This applies to all businesses, not just franchisors.
On the other hand, there are some important issues that are unique to franchisors.
In addition to running its own business, a franchisor also manages a network of several entrepreneurs who have placed in her or him their trust and a significant portion of their future and assets.
Unfortunately, experience has shown that, when it has not been adequately prepared, the insolvency of a franchisor, as well as the cessation of its activities, very often leads to the bankruptcy or the termination of the activities of a good majority of its franchisees.
A franchisor therefore has a responsibility, at least morally, to take the interests of its franchisees into account in its decision-making, including in the event where its own financial situation becomes precarious.
With adequate professional advice, it is possible for a franchisor to reduce the impact of its own financial difficulties on its network and its franchisees.
There is, however, no magic, or unique, recipe for everyone. What can, and what cannot, be done within the law and the franchisor's commitments differs from one franchisor to another. Each situation must therefore be assessed on its own merits with the help of experts in insolvency, intellectual property and franchising.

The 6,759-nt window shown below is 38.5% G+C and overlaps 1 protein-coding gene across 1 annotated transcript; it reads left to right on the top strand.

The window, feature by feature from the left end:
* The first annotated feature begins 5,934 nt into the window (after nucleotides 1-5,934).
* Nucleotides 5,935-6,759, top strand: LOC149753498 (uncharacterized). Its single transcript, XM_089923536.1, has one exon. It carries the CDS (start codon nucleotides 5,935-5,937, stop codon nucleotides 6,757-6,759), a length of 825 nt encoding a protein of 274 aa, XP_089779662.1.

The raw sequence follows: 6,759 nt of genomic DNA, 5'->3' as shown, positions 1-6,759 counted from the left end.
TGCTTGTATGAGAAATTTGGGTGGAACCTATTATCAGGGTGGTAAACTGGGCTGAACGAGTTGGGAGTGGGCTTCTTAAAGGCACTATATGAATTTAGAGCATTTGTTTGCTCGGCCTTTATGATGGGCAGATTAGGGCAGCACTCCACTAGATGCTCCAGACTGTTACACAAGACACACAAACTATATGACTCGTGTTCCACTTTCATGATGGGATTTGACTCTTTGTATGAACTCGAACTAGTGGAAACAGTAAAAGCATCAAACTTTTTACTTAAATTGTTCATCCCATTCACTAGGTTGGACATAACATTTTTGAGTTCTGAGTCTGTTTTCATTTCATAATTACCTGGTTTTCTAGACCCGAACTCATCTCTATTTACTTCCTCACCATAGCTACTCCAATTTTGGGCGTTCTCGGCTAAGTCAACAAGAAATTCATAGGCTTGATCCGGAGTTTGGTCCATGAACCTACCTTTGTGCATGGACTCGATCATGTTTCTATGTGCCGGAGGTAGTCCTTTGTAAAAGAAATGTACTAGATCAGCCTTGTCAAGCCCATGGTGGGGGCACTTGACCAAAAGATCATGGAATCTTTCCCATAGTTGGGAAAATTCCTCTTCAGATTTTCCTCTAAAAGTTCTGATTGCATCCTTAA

The following are, however, some of the issues specific to franchising to which a franchisor in financial difficulty (actual or foreseeable) should pay particular attention:
Trademarks and Intellectual Property Rights
A franchisor owns significant assets that are often not reflected in its financial statements: its trademarks, other intellectual property rights, concept, processes and, not the least, its franchise agreements and its franchisees.
In order to maximize the chances that its network (read its franchisees) can continue to operate in the event of the franchisor's insolvency, it is important to consider what can be done to protect both the franchisor's rights in the network's trademarks and other intellectual property rights and the franchisees' right to use them in the operation of their franchised businesses.
In this regard, it is important to understand that the franchisees' right to use the franchisor's trademarks and other intellectual property rights is based on an agreement (the franchise agreement) which may be assigned, terminated or rescinded in the event of the franchisor's insolvency, the exercise by a creditor of a security interest in the trademarks and other intellectual property rights or a transfer of intellectual property to a third party in the context of an insolvency process.